The Meaning of Chan: What It Is and How To Use It

If you are in Japan, you may hear people add the word chan after someone’s name. To learn the meaning of chan and other honorifics, keep reading.

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If you are traveling in Japan, you might hear the term “chan” added at the end of a person’s name. What does chan mean, and how is it used in daily conversation? This article will tell you all about the meaning and use of the term chan and other honorifics. 

What Does the Word Chan Mean?

Chan = or “ちゃん,” is a Japanese honorific that is used for children and other cute things. People will use this honorific as a term of endearment or nickname for young children, friends, lovers, and endearing adults. People also use chan to reference cute animals.

While most other Japanese honorifics are inappropriate to use regarding oneself, chan is sometimes used this way in casual settings, mostly by women. The term chan originated by Japanese children mispronouncing another honorific, san. 

What Are Other Japanese Honorific Titles?

There are numerous honorifics that you may hear if you visit Japan, according to SK Desu. All Japanese honorifics are used in different ways depending on your level of familiarity with and respect for the person. The honorific you use for your older sister and older brother would differ from the one you use for your grandfather, the emperor, close friends, a lover, or your teacher. 


San is the most common Japanese honorific. This term is polite, gender-neutral, and can be used for people you do not know or equals who are your same age. Sometimes, company names also use the honorific san by other companies, phone books, small maps, or business cards.


Sama is used for people above you in age or social rank. This term is more along the lines of “ladies and gentlemen,” “sir,” and “madam,” and it is considered polite and formal. People might use this term to refer to gods and goddesses or the emperor. Businesses often use this term to refer to their customers. 


Kun is an informal Japanese honorific that refers to friends or people who are younger than you. This is usually used for men and boys. 


Buchou is used to refer to a general manager in business.


Kachou is used in business to refer to a manager or chief of a section.


Kaichou is used to refer to a president or chairman in business.


Shachou is used in business to refer to the president of the company.


Senpai is an honorific that is used in schools. Younger students use this term to refer to an older classmate. It could also be used at a company or on a sports team toward someone who is higher ranking or more experienced. 


Kouhai is the opposite of the term senpai. This honorific is used to refer to someone who is younger or lower ranking in a school, business, or sports setting. An upperclassman might use it about someone younger, or an experienced person at a company might use it to refer to someone with less experience.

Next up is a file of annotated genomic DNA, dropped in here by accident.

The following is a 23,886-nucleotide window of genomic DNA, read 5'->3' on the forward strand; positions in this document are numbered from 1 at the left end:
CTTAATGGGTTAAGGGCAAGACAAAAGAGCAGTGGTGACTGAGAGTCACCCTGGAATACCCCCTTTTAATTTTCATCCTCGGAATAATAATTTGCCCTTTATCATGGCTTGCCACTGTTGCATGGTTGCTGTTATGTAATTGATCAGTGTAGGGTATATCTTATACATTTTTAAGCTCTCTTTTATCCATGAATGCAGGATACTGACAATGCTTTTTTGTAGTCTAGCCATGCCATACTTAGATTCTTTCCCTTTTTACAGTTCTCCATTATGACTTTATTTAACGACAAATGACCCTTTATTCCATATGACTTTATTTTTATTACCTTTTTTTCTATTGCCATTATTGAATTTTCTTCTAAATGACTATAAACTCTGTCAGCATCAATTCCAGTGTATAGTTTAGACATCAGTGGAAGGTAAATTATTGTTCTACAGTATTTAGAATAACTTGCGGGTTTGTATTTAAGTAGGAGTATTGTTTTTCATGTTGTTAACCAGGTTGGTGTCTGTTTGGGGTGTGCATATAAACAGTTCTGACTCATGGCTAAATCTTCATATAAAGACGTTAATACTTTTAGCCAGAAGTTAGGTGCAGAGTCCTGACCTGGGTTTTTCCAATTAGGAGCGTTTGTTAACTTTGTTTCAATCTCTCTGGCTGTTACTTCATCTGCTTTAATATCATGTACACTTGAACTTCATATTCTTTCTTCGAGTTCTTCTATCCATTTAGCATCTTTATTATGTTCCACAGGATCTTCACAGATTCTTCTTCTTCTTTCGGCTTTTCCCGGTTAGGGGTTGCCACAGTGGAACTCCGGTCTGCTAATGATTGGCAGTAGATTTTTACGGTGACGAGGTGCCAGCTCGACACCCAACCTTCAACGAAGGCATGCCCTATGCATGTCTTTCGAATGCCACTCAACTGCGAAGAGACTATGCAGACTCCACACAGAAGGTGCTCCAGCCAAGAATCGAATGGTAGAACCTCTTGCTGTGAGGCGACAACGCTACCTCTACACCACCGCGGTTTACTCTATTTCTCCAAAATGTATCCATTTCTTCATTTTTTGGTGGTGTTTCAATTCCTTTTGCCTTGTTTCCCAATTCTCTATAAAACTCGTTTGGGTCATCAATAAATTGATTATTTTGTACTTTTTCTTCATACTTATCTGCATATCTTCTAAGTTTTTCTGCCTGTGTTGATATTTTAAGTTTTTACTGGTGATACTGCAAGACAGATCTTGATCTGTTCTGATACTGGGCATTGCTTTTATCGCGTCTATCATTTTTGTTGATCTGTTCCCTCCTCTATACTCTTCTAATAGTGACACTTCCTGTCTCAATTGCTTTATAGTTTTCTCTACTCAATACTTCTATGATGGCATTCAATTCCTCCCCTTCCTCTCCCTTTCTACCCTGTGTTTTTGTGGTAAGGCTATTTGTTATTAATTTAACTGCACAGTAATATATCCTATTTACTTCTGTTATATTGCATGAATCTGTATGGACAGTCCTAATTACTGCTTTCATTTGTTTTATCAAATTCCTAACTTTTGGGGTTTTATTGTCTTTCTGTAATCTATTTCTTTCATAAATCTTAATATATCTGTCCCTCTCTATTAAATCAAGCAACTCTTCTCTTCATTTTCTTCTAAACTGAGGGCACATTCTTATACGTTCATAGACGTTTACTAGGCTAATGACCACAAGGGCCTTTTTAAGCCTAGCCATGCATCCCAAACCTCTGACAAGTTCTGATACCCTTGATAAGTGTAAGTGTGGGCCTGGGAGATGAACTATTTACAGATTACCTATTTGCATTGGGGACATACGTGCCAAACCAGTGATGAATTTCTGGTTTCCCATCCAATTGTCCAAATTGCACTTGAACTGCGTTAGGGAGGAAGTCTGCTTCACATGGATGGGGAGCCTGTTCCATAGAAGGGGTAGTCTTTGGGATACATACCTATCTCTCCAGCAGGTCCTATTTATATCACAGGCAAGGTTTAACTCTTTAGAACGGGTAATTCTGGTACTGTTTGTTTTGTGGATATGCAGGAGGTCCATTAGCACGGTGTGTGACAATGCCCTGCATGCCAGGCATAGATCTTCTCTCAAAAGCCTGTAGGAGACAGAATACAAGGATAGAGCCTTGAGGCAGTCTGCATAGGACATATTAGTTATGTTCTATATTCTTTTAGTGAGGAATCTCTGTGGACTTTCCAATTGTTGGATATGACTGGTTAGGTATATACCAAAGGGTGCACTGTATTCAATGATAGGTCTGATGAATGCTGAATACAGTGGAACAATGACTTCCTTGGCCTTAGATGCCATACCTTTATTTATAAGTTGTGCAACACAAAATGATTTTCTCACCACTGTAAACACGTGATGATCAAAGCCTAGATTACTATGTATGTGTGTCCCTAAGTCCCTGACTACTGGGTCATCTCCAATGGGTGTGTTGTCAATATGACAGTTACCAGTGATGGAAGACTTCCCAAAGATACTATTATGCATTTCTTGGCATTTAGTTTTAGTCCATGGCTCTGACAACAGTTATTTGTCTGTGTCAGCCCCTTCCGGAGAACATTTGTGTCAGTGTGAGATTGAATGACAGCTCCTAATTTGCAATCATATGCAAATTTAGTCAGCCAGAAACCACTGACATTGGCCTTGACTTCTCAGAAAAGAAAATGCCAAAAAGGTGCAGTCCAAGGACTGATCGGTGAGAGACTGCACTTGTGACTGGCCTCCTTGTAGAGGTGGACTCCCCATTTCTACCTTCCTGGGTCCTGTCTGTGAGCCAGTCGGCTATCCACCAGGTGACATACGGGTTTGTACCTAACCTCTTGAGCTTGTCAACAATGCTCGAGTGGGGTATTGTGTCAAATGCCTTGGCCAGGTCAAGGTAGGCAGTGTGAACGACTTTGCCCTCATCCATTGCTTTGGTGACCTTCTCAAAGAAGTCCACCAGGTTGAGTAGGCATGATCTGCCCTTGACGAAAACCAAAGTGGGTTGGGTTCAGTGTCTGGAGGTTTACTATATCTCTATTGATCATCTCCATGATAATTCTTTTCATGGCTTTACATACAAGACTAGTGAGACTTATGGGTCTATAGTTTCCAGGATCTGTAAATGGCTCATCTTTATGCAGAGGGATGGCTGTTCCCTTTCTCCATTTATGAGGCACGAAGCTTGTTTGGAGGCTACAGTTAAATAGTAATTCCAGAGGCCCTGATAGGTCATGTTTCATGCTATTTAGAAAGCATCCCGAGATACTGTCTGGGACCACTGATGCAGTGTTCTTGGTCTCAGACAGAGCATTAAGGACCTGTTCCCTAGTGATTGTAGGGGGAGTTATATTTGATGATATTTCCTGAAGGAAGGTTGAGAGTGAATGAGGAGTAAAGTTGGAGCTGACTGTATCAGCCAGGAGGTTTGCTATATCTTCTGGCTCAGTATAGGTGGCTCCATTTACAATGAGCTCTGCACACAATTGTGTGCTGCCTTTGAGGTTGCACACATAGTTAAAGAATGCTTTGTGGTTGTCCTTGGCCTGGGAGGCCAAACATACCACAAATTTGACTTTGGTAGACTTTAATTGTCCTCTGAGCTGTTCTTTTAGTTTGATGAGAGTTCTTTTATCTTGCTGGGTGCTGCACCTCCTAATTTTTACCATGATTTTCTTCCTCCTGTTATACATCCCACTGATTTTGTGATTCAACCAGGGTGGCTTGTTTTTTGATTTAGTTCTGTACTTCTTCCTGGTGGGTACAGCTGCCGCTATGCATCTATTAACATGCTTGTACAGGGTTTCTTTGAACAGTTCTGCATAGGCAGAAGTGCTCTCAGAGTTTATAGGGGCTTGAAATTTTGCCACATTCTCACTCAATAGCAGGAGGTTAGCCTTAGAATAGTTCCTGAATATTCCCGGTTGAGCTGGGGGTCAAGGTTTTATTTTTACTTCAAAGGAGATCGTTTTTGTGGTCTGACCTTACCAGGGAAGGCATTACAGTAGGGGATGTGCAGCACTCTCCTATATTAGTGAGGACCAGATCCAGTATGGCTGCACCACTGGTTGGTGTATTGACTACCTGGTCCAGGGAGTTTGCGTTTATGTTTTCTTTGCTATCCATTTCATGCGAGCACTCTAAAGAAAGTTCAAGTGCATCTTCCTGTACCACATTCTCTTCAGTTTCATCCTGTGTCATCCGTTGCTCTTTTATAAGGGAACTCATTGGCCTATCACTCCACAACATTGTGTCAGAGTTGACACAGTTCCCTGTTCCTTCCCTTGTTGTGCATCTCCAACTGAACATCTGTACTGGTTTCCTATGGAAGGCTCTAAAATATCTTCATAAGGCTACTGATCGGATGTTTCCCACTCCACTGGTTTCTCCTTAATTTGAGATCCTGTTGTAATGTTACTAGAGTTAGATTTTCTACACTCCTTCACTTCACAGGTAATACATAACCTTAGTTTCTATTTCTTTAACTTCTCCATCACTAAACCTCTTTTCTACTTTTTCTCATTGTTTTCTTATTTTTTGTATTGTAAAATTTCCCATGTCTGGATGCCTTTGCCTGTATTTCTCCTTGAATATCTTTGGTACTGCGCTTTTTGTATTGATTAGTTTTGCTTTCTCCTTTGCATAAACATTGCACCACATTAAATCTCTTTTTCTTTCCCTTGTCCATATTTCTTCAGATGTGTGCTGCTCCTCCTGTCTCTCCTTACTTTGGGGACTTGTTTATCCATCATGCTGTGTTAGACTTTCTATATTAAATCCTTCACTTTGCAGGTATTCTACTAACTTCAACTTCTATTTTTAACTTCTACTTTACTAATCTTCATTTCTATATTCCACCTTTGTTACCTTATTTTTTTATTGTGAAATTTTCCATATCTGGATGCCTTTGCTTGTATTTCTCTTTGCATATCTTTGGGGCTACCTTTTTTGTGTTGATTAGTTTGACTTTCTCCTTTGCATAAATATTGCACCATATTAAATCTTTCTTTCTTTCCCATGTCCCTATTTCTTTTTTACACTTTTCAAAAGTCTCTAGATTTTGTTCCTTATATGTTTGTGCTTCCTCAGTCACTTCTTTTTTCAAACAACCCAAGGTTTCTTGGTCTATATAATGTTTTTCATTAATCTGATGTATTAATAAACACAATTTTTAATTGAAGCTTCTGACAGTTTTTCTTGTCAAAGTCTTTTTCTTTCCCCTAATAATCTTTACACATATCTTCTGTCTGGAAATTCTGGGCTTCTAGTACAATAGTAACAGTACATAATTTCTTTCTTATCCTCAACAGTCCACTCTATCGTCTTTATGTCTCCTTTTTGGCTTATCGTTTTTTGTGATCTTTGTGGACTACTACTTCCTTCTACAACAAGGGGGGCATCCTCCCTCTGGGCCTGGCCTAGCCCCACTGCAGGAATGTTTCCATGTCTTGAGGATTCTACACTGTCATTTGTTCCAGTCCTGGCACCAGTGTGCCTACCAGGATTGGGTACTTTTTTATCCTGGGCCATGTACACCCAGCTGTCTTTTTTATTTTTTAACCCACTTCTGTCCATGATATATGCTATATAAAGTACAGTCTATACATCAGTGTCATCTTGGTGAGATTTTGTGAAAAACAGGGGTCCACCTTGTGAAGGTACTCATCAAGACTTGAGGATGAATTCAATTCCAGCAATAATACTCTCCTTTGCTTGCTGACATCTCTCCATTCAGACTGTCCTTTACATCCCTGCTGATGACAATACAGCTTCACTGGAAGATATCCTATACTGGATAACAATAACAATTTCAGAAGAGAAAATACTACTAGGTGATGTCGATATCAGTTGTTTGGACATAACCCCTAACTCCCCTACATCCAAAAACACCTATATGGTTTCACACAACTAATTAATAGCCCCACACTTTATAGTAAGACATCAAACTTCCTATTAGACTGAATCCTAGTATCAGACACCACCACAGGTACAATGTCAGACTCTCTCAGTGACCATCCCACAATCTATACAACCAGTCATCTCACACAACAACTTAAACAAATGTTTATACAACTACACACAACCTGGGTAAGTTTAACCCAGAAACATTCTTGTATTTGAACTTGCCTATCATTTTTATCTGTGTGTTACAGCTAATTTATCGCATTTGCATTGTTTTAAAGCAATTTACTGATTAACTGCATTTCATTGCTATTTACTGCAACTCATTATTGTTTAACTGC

While the term sensei translates to a teacher, it is not always used to refer to one. Sensei is an honorific that reverse to people who are masters or experts in their fields. If you are referring to experts such as doctors, lawyers, or martial arts masters, you will use the term sensei. 


Hakase is similar to the term sensei, but it is used specifically for academic mastery. This is similar to the term professor in English.


Shi is usually used in formal writing like legal documents. This Japanese honorific is a polite and formal way to refer to strangers. It is also often used on the news. 


This term was once used to refer to a samurai and is a rare, highly formal term. It is often used to refer to warriors or people who are very important. 


Another rare term, eu was once used for the members of an aristocratic family. This would be used in the terms chichi-ue, haha-ue, ani-ue, ane-ue for father, mother, big brother, and big sister, respectively.

What Are English Synonyms of Chan?

While English-speakers may not use the concept of honorifics, there are many different terms of endearment that you may call someone who is cute or who you love. The below words from Power Thesaurus are all casual words that you might use for a child, friend, or lover. 

How many of these terms have you used?

  • angel
  • babe
  • baby
  • beauty queen
  • beloved
  • bunny
  • candy
  • cupcake
  • cutie
  • cutie pie
  • darling
  • dear
  • dear one
  • dearest
  • dearie
  • deary
  • dilly
  • dish
  • doll
  • dollface
  • dream
  • flame
  • girl
  • girlfriend
  • goddess
  • heartthrob
  • hon
  • honey
  • honeybunch
  • inamorata
  • inamorato
  • knockout
  • lamb
  • lambkin
  • love
  • loved one
  • loved ones
  • lover
  • peach
  • pet
  • poppet
  • precious
  • soft-soap
  • sugar
  • swain
  • sweet
  • sweetest
  • sweetheart
  • sweetie
  • sweetie pie
  • sweetness
  • sweets
  • treasure
  • true love
  • valentine


The term chan is a Japanese honorific that is used as a term of endearment for children, lovers, and friends. This term can also be used for cute animals such as cats. This term is considered informal and is only appropriate for people you know well.

Chan is also one of the only Japanese honorifics that a person can use on themselves. Often, it is considered inappropriate to use an honorific on oneself, but this is often used self-reflexively by women in a cutesy way.

There are many different Japanese honorifics to remember in order to communicate respectfully.


  1. HONORIFIC | Cambridge English Dictionary 
  2. Honey synonyms – 1 097 Words and Phrases for Honey | Power Thesaurus 
  3. Japanese Honorifics – The Meaning Of San, Kun, Chan And Others | Suki Desu